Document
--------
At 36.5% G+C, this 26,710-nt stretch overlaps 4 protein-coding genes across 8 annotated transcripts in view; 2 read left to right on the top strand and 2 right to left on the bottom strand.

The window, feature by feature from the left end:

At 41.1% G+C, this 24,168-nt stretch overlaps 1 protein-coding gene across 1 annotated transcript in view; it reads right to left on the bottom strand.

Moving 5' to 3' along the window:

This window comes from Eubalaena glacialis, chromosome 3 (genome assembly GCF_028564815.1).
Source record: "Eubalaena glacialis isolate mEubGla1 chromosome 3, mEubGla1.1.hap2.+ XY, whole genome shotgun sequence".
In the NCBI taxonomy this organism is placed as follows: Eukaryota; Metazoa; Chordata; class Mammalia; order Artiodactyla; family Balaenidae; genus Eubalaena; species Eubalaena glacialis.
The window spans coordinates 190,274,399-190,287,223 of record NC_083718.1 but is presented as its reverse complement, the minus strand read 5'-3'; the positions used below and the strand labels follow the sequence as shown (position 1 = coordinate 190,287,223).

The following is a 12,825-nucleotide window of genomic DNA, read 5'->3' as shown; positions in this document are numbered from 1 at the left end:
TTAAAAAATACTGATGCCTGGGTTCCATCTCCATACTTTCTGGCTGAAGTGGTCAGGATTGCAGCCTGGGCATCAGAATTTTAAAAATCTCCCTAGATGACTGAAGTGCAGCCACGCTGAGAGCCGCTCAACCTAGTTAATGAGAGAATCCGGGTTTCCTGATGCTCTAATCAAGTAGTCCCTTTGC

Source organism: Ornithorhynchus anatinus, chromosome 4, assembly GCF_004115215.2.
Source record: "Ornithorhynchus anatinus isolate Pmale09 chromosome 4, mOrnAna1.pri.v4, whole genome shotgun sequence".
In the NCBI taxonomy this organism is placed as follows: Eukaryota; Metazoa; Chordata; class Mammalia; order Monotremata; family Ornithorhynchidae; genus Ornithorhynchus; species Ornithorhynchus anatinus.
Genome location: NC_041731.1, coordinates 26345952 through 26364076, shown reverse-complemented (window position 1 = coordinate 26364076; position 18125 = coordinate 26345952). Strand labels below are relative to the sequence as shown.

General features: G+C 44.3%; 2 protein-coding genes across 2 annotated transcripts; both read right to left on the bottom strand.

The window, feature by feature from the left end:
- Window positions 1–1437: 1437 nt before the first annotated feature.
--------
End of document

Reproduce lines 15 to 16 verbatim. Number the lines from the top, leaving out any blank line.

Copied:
General features: G+C 44.3%; 2 protein-coding genes across 2 annotated transcripts; both read right to left on the bottom strand.

The window, feature by feature from the left end: